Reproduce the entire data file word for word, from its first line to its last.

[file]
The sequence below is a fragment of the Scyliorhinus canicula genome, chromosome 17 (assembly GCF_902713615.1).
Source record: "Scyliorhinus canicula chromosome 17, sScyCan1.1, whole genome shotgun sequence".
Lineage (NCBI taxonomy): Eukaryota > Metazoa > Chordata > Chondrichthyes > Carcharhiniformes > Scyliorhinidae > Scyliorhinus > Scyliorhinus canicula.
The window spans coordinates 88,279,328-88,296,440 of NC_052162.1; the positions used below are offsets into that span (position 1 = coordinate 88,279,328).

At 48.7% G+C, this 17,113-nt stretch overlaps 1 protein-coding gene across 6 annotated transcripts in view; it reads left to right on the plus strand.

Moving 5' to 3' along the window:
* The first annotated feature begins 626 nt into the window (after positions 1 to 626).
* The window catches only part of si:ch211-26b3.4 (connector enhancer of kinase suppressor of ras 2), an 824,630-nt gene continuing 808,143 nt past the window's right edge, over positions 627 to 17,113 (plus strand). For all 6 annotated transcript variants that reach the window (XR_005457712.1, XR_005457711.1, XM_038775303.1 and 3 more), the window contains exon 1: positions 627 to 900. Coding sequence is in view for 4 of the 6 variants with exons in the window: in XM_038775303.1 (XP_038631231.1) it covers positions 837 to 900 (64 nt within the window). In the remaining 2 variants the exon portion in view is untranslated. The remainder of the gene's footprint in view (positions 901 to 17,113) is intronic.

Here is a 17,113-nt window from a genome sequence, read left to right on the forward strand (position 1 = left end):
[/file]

The sequence below is a fragment of the Scyliorhinus canicula genome, chromosome 17 (assembly GCF_902713615.1).
Source record: "Scyliorhinus canicula chromosome 17, sScyCan1.1, whole genome shotgun sequence".
Lineage (NCBI taxonomy): Eukaryota > Metazoa > Chordata > Chondrichthyes > Carcharhiniformes > Scyliorhinidae > Scyliorhinus > Scyliorhinus canicula.
The window spans coordinates 88,279,328-88,296,440 of NC_052162.1; the positions used below are offsets into that span (position 1 = coordinate 88,279,328).

At 48.7% G+C, this 17,113-nt stretch overlaps 1 protein-coding gene across 6 annotated transcripts in view; it reads left to right on the plus strand.

Moving 5' to 3' along the window:
* The first annotated feature begins 626 nt into the window (after positions 1 to 626).
* The window catches only part of si:ch211-26b3.4 (connector enhancer of kinase suppressor of ras 2), an 824,630-nt gene continuing 808,143 nt past the window's right edge, over positions 627 to 17,113 (plus strand). For all 6 annotated transcript variants that reach the window (XR_005457712.1, XR_005457711.1, XM_038775303.1 and 3 more), the window contains exon 1: positions 627 to 900. Coding sequence is in view for 4 of the 6 variants with exons in the window: in XM_038775303.1 (XP_038631231.1) it covers positions 837 to 900 (64 nt within the window). In the remaining 2 variants the exon portion in view is untranslated. The remainder of the gene's footprint in view (positions 901 to 17,113) is intronic.

Here is a 17,113-nt window from a genome sequence, read left to right on the forward strand (position 1 = left end):